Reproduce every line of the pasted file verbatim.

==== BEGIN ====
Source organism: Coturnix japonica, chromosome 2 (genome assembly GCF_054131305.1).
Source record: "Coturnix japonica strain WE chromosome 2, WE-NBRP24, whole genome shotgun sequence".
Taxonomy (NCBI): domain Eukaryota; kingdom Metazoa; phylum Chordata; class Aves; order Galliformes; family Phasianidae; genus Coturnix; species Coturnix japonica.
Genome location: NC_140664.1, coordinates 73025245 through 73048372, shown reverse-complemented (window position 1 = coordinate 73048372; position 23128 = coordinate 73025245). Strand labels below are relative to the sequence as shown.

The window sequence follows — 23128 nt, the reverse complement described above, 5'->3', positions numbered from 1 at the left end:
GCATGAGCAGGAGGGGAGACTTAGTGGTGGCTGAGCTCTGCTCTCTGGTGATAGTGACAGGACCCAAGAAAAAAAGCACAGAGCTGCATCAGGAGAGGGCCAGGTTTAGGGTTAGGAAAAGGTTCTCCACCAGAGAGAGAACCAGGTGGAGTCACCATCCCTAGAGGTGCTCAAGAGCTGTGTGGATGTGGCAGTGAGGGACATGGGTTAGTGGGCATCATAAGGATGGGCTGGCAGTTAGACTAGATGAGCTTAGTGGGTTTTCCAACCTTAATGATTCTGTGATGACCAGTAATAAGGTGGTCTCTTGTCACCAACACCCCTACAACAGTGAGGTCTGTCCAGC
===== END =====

Source organism: Coturnix japonica, chromosome 2 (genome assembly GCF_054131305.1).
Source record: "Coturnix japonica strain WE chromosome 2, WE-NBRP24, whole genome shotgun sequence".
Taxonomy (NCBI): domain Eukaryota; kingdom Metazoa; phylum Chordata; class Aves; order Galliformes; family Phasianidae; genus Coturnix; species Coturnix japonica.
Genome location: NC_140664.1, coordinates 73025245 through 73048372, shown reverse-complemented (window position 1 = coordinate 73048372; position 23128 = coordinate 73025245). Strand labels below are relative to the sequence as shown.

The window sequence follows — 23128 nt, the reverse complement described above, 5'->3', positions numbered from 1 at the left end:
GCATGAGCAGGAGGGGAGACTTAGTGGTGGCTGAGCTCTGCTCTCTGGTGATAGTGACAGGACCCAAGAAAAAAAGCACAGAGCTGCATCAGGAGAGGGCCAGGTTTAGGGTTAGGAAAAGGTTCTCCACCAGAGAGAGAACCAGGTGGAGTCACCATCCCTAGAGGTGCTCAAGAGCTGTGTGGATGTGGCAGTGAGGGACATGGGTTAGTGGGCATCATAAGGATGGGCTGGCAGTTAGACTAGATGAGCTTAGTGGGTTTTCCAACCTTAATGATTCTGTGATGACCAGTAATAAGGTGGTCTCTTGTCACCAACACCCCTACAACAGTGAGGTCTGTCCAGC